I know you get all worked up over TNT, but it had no significant impact. In the big picture, it was gone in short order while Vince focused on the things that made him money.

Vince changed the business by going national. He was successful in going national because he was smarter than his competition, exploited changes in technology, exploited dumbass and lazy rivals, and had Hulk Hogan. A lot of it was the last one. Much more than stuff like TNT.

Posted Image
"When I was playing the character."
-Tugg Speedman


John

#33 thebrainfollower

thebrainfollower
  • Members
  • 1215 posts
  • Gender:Male
  • Location:Central MA
  • Interests:Doctor Who, Star Wars, classic horror, politics, history, theater, and that wrestling thing we are here for.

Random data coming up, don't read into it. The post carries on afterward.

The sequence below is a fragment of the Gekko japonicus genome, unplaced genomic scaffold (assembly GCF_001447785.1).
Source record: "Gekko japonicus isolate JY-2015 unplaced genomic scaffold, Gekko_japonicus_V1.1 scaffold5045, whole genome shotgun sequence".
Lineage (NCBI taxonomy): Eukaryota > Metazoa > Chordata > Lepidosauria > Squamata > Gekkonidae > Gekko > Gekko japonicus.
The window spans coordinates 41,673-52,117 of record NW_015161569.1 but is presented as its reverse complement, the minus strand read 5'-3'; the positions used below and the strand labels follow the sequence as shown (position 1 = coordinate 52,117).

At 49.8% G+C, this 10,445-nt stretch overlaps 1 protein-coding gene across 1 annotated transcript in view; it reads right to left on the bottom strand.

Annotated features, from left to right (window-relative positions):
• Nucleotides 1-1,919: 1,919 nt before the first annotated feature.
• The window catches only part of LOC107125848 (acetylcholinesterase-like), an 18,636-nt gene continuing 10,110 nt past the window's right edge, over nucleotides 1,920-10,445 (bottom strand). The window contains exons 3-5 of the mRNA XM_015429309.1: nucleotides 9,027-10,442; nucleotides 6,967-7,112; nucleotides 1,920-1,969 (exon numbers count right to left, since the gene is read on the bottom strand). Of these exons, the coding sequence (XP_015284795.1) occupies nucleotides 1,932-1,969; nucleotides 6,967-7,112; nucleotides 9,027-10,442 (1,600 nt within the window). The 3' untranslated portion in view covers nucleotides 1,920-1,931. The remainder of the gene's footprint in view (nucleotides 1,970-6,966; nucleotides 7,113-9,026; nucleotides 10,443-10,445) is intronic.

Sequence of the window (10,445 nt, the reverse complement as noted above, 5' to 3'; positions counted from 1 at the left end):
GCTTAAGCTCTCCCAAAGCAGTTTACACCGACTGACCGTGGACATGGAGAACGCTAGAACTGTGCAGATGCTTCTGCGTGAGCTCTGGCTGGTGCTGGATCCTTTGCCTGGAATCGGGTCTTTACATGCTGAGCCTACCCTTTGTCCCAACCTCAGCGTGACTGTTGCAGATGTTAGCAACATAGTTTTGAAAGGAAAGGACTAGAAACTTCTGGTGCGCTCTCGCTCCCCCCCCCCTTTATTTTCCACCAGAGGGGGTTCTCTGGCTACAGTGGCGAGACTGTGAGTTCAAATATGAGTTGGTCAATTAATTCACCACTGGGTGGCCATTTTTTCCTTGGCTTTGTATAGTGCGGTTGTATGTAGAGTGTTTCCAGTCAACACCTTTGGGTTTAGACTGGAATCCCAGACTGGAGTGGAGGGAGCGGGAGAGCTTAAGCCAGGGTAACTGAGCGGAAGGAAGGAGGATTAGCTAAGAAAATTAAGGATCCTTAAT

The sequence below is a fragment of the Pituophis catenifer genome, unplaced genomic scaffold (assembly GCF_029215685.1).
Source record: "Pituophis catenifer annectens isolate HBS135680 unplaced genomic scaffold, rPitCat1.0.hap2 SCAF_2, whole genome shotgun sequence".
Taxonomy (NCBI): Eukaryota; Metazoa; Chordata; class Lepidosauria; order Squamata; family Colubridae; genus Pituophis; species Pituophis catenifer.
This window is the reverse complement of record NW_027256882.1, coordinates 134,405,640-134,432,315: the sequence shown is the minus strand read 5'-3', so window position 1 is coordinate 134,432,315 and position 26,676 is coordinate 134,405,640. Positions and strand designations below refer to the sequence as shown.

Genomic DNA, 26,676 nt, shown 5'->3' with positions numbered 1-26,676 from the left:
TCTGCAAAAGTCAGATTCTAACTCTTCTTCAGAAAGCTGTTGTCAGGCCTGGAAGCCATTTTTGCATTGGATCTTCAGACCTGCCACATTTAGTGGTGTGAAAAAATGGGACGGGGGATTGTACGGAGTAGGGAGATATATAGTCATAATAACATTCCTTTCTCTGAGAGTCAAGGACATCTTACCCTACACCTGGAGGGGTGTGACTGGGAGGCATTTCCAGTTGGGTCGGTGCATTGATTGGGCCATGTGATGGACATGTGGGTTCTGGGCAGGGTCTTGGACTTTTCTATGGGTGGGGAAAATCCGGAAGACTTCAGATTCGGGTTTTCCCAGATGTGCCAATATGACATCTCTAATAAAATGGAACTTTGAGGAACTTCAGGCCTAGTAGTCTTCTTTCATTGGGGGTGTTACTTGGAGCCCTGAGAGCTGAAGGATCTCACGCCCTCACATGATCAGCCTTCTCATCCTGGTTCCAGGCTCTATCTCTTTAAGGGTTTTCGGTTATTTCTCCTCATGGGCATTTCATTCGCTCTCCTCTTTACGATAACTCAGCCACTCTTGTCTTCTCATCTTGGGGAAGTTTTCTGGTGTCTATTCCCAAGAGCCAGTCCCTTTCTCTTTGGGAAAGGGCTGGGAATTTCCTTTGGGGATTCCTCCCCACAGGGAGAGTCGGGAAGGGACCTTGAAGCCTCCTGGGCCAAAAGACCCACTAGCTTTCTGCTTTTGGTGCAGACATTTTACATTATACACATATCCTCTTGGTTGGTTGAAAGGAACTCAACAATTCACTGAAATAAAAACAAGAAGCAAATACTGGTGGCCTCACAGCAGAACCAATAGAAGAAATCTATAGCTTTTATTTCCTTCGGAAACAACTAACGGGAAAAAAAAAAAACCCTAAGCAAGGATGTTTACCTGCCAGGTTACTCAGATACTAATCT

Posted 19 September 2013 - 06:56 PM

One story mentioned every now and again is how important video sales were to the WWF. That Wrestlemania didn't even bring the sort of instant cash revenue needed to keep things going nationally with the 3 crew roster they had but video sales helped smooth that over a lot. The deal with Coliseum Video was crucial to WWF's being able to remain a major national player in mid 1985. And today, from everything I've heard the action figure sales with Mattel are very very crucial to their success. Merchandising was NOT a small tiny unimportant part of the WWF 1984-2013. It was a HUGE part of it, from wrestlers making as much money on their LJN's (admittedly only in some cases when the figures, particularly the first few, sold really well) to videos to everything else in between. Since we are speaking I guess of just cold hard facts, that's a fact.

#34 jdw

jdw
  • Members
  • 8040 posts

Posted 19 September 2013 - 07:16 PM